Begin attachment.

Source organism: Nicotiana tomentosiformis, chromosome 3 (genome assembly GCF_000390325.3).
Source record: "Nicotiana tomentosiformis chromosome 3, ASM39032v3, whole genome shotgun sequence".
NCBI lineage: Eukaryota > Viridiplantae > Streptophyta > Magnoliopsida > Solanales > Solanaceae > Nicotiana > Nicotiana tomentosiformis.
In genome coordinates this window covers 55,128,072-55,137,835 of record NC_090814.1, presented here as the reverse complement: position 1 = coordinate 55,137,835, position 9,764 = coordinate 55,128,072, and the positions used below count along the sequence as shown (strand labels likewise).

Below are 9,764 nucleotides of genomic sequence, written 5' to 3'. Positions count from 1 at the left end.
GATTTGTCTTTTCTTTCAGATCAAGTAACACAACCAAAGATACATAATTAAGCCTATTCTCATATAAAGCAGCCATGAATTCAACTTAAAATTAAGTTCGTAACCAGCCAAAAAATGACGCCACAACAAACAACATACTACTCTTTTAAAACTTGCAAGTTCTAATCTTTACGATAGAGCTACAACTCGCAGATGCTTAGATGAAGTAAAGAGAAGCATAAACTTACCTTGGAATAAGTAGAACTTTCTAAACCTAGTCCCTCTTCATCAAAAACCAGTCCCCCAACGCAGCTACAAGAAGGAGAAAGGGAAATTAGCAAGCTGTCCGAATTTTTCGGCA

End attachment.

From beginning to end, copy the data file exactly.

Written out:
Source organism: Nicotiana tomentosiformis, chromosome 3 (genome assembly GCF_000390325.3).
Source record: "Nicotiana tomentosiformis chromosome 3, ASM39032v3, whole genome shotgun sequence".
NCBI lineage: Eukaryota > Viridiplantae > Streptophyta > Magnoliopsida > Solanales > Solanaceae > Nicotiana > Nicotiana tomentosiformis.
In genome coordinates this window covers 55,128,072-55,137,835 of record NC_090814.1, presented here as the reverse complement: position 1 = coordinate 55,137,835, position 9,764 = coordinate 55,128,072, and the positions used below count along the sequence as shown (strand labels likewise).

Below are 9,764 nucleotides of genomic sequence, written 5' to 3'. Positions count from 1 at the left end.
GATTTGTCTTTTCTTTCAGATCAAGTAACACAACCAAAGATACATAATTAAGCCTATTCTCATATAAAGCAGCCATGAATTCAACTTAAAATTAAGTTCGTAACCAGCCAAAAAATGACGCCACAACAAACAACATACTACTCTTTTAAAACTTGCAAGTTCTAATCTTTACGATAGAGCTACAACTCGCAGATGCTTAGATGAAGTAAAGAGAAGCATAAACTTACCTTGGAATAAGTAGAACTTTCTAAACCTAGTCCCTCTTCATCAAAAACCAGTCCCCCAACGCAGCTACAAGAAGGAGAAAGGGAAATTAGCAAGCTGTCCGAATTTTTCGGCA